I've asked three questions here on relatively advanced but esoteric math topics, yet the questions themselves aren't really research level. In each of them I'm seeking some sort of explanation for why things are the way they are; I'm far from professional mathematician status (MathOverflow's stated audience).

But all three of my questions have gotten very little traction here: I've even earnt a Tumbleweed badge for one of them, while the others had <50 views total and none in the past few days until I brought them up in chat earlier today.

I thought that perhaps there's something wrong with how I ask my questions (too lengthy?) but when I asked on Chat, it was suggested to me that perhaps there simply isn't anyone on this site interested in those particular topics.

I've thus started thinking that it would perhaps be better for my questions to be migrated to MathOverflow, where perhaps they'll be more at home. But I can neither flag nor close them myself for migration with that goal in mind (apparently they are too old to be migrated). So could the following list of all my questions be migrated over to MO?

  1. BPSW Primality Test - Selection of D & Q parameters

    A question about why a particular primality test uses a particular procedure for selecting certain internal parameters, when said strategy has obvious flaws.

  2. Computing the distance between two Linear Congruential Generator states

    A question about whether it is possible, in general, to compute the distance between two LCG states "efficiently" (sublinearly), purely from their current value, and why my procedure appears to successfully do so for my particular application.

    • I ended up self-answering this one, because I happened to encounter, in-person, a world expert on this topic.
  3. Numerical stability of Winograd short convolution algorithm

    A question about why an algorithm for fast convolution nowadays called "Winograd convolution" empirically exhibits such poor numerical stability, when 1) A comparable algorithm relying on the FFT does not and 2) Both algorithms are "correct" in the sense of giving the exactly correct answer when they are executed symbolically.


1 Answer 1


I would recommend cross posting over migration, both because then you don't have to worry about time limits and because you get more exposure that way. I have done this once (I've only ever posted 11 questions on MSE). You can see the original post and then the Overflow cross post. My cross-post was well received, with 18 upvotes and 5 stars, and asked 12 days later after it had received many upvotes but no answers. I think waiting a week or so is a good amount of time to wait (see related questions linked in the comments). I eventually received an answer on Math Overflow, and self-answered my question with a link to the Math overflow.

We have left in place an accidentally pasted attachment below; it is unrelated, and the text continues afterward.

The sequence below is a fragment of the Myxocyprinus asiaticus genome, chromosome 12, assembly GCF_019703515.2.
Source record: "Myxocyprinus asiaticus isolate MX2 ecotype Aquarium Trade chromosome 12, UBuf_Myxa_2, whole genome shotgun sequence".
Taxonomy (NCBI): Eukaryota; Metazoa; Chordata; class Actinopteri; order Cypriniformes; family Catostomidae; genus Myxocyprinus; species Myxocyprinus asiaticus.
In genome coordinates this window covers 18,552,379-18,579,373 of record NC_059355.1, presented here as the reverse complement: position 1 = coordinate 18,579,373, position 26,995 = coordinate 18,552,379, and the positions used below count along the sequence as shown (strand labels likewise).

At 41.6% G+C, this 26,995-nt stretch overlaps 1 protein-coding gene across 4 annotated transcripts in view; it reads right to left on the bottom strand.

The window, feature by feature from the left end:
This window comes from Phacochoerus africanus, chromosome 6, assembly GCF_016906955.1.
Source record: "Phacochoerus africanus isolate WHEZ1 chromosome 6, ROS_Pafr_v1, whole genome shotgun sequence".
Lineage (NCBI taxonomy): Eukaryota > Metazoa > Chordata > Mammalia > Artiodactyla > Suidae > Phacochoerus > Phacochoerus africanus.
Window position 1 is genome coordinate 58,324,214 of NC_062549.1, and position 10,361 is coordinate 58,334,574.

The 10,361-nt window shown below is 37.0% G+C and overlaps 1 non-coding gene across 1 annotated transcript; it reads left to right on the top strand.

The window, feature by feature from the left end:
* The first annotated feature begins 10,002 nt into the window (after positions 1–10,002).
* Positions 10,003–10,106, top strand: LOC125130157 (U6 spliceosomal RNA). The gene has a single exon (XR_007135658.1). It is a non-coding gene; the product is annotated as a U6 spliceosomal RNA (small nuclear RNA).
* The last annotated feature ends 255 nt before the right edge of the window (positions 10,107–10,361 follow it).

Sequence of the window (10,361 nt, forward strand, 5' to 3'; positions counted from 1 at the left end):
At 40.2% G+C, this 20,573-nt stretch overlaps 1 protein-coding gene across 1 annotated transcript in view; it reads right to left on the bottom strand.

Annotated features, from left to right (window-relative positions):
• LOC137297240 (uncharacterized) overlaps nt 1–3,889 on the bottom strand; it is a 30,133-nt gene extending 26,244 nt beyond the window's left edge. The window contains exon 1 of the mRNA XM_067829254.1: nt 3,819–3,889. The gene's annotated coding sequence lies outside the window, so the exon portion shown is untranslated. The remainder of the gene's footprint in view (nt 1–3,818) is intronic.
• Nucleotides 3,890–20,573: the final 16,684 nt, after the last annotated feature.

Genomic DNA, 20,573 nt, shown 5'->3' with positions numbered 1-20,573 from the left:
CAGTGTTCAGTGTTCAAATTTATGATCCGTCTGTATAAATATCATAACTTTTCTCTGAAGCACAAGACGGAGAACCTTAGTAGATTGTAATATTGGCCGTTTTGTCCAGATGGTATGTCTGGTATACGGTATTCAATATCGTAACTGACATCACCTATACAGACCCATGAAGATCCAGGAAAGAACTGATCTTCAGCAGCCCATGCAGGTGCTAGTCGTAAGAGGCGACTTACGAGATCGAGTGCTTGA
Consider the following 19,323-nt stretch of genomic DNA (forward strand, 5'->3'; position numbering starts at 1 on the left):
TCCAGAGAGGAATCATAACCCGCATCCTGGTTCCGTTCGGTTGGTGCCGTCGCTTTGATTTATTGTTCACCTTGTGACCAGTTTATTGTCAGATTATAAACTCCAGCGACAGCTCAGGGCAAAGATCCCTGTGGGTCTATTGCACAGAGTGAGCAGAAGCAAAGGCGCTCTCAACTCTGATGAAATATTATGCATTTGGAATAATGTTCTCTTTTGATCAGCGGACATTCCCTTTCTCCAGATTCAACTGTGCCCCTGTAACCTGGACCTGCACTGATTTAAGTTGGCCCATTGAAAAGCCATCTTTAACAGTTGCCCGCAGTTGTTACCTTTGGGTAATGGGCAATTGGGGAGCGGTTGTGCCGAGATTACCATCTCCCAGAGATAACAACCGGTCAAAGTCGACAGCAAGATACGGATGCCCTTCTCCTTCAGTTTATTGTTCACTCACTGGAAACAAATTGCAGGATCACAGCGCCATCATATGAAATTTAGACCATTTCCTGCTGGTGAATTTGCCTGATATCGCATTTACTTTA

The MathOverflow Help Center says (emphasis mine):

What kind of questions can I ask here?

MathOverflow's primary goal is for users to ask and answer research level math questions, the sorts of questions you come across when you're writing or reading articles or graduate level books. Of course, individual questions don't have to be worthy of an article, and they don't have to be about new mathematics. A typical example is, "Can this hypothesis in that theorem be relaxed in this way?"

The site works best for well-defined questions: math questions that actually have a specific answer. You'll notice that there is the occasional question making a list of something, asking about the workings of the mathematical community, or something else which isn't really a math question. Such questions can be helpful to the community, but it is extremely tricky to ask them in a way that produces a useful response. So if you're new to the site, we suggest you stick to asking precise math questions until you learn about the quirks of the community and the strengths of the medium. If you have a very broad question (like "Please explain topic X"), try searching Google, Wikipedia, nLab, or looking for survey articles on the arXiv.

Please look around to see if your question has already been asked (and maybe even answered!). If you do post a question that was asked here before, don't worry; somebody will give you a link and close your question as duplicate.

The best way to get great answers to your question is to write a great question. To help you do that, we've written down some guidelines on How to ask a good MathOverflow question.

It's a common misconception that Math Overflow is for professional mathematicians only. It's for questions that are difficult enough to be of interest to researcher and graduate students, even if they don't arise out of research or aren't being asked by professional mathematicians. I think that all three of your linked posts meet that bar


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